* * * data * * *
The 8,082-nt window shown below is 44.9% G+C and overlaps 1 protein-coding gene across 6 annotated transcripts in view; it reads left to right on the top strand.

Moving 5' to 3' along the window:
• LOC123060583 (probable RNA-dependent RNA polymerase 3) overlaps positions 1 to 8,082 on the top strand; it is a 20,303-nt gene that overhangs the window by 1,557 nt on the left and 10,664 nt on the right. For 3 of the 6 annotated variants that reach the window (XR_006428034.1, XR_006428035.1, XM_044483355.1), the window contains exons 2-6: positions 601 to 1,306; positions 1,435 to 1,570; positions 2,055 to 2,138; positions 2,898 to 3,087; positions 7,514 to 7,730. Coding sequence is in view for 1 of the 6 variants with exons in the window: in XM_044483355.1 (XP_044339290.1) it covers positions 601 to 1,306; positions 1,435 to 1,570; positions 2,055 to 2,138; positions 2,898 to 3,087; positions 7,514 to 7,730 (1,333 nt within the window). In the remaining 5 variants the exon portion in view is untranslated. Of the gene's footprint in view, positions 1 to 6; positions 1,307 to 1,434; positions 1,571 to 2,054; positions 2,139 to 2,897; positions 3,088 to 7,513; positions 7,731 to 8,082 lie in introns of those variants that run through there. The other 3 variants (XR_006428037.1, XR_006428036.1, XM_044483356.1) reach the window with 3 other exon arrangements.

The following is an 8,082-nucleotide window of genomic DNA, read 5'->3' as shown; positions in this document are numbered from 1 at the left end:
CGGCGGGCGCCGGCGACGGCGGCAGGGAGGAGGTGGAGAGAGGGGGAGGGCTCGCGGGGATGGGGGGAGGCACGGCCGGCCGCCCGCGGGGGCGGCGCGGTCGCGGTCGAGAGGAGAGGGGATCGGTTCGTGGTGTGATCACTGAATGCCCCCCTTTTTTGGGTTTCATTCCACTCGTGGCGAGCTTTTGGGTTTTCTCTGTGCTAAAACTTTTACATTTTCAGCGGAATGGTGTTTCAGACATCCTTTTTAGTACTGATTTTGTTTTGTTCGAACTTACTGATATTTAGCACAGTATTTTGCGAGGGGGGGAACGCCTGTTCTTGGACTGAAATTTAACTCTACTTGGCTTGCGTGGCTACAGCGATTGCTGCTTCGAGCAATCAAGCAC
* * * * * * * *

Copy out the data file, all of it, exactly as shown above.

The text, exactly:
The 8,082-nt window shown below is 44.9% G+C and overlaps 1 protein-coding gene across 6 annotated transcripts in view; it reads left to right on the top strand.

Moving 5' to 3' along the window:
• LOC123060583 (probable RNA-dependent RNA polymerase 3) overlaps positions 1 to 8,082 on the top strand; it is a 20,303-nt gene that overhangs the window by 1,557 nt on the left and 10,664 nt on the right. For 3 of the 6 annotated variants that reach the window (XR_006428034.1, XR_006428035.1, XM_044483355.1), the window contains exons 2-6: positions 601 to 1,306; positions 1,435 to 1,570; positions 2,055 to 2,138; positions 2,898 to 3,087; positions 7,514 to 7,730. Coding sequence is in view for 1 of the 6 variants with exons in the window: in XM_044483355.1 (XP_044339290.1) it covers positions 601 to 1,306; positions 1,435 to 1,570; positions 2,055 to 2,138; positions 2,898 to 3,087; positions 7,514 to 7,730 (1,333 nt within the window). In the remaining 5 variants the exon portion in view is untranslated. Of the gene's footprint in view, positions 1 to 6; positions 1,307 to 1,434; positions 1,571 to 2,054; positions 2,139 to 2,897; positions 3,088 to 7,513; positions 7,731 to 8,082 lie in introns of those variants that run through there. The other 3 variants (XR_006428037.1, XR_006428036.1, XM_044483356.1) reach the window with 3 other exon arrangements.

The following is an 8,082-nucleotide window of genomic DNA, read 5'->3' as shown; positions in this document are numbered from 1 at the left end:
CGGCGGGCGCCGGCGACGGCGGCAGGGAGGAGGTGGAGAGAGGGGGAGGGCTCGCGGGGATGGGGGGAGGCACGGCCGGCCGCCCGCGGGGGCGGCGCGGTCGCGGTCGAGAGGAGAGGGGATCGGTTCGTGGTGTGATCACTGAATGCCCCCCTTTTTTGGGTTTCATTCCACTCGTGGCGAGCTTTTGGGTTTTCTCTGTGCTAAAACTTTTACATTTTCAGCGGAATGGTGTTTCAGACATCCTTTTTAGTACTGATTTTGTTTTGTTCGAACTTACTGATATTTAGCACAGTATTTTGCGAGGGGGGGAACGCCTGTTCTTGGACTGAAATTTAACTCTACTTGGCTTGCGTGGCTACAGCGATTGCTGCTTCGAGCAATCAAGCAC